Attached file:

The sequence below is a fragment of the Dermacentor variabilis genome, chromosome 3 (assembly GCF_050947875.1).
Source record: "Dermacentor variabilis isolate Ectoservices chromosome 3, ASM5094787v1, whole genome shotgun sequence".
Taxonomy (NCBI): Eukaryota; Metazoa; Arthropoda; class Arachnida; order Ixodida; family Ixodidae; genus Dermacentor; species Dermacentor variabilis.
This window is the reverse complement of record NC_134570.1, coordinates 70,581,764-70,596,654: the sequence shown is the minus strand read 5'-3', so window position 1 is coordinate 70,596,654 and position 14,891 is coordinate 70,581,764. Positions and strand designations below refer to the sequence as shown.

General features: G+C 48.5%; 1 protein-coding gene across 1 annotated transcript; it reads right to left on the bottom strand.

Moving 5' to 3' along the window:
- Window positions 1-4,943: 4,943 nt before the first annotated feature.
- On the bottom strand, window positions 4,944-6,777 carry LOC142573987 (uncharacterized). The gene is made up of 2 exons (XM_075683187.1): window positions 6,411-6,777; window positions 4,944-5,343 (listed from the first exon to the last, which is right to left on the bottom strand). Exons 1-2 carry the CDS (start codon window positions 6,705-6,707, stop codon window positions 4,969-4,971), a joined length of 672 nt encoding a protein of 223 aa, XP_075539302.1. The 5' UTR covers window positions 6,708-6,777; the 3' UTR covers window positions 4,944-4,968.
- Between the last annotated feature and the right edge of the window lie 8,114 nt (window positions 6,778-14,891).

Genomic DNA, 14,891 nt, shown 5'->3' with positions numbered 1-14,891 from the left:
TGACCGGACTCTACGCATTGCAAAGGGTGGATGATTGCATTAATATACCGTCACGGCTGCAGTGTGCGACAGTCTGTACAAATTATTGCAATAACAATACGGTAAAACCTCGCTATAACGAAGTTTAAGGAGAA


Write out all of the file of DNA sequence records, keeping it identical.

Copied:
The sequence below is a fragment of the Dermacentor variabilis genome, chromosome 3 (assembly GCF_050947875.1).
Source record: "Dermacentor variabilis isolate Ectoservices chromosome 3, ASM5094787v1, whole genome shotgun sequence".
Taxonomy (NCBI): Eukaryota; Metazoa; Arthropoda; class Arachnida; order Ixodida; family Ixodidae; genus Dermacentor; species Dermacentor variabilis.
This window is the reverse complement of record NC_134570.1, coordinates 70,581,764-70,596,654: the sequence shown is the minus strand read 5'-3', so window position 1 is coordinate 70,596,654 and position 14,891 is coordinate 70,581,764. Positions and strand designations below refer to the sequence as shown.

General features: G+C 48.5%; 1 protein-coding gene across 1 annotated transcript; it reads right to left on the bottom strand.

Moving 5' to 3' along the window:
- Window positions 1-4,943: 4,943 nt before the first annotated feature.
- On the bottom strand, window positions 4,944-6,777 carry LOC142573987 (uncharacterized). The gene is made up of 2 exons (XM_075683187.1): window positions 6,411-6,777; window positions 4,944-5,343 (listed from the first exon to the last, which is right to left on the bottom strand). Exons 1-2 carry the CDS (start codon window positions 6,705-6,707, stop codon window positions 4,969-4,971), a joined length of 672 nt encoding a protein of 223 aa, XP_075539302.1. The 5' UTR covers window positions 6,708-6,777; the 3' UTR covers window positions 4,944-4,968.
- Between the last annotated feature and the right edge of the window lie 8,114 nt (window positions 6,778-14,891).

Genomic DNA, 14,891 nt, shown 5'->3' with positions numbered 1-14,891 from the left:
TGACCGGACTCTACGCATTGCAAAGGGTGGATGATTGCATTAATATACCGTCACGGCTGCAGTGTGCGACAGTCTGTACAAATTATTGCAATAACAATACGGTAAAACCTCGCTATAACGAAGTTTAAGGAGAA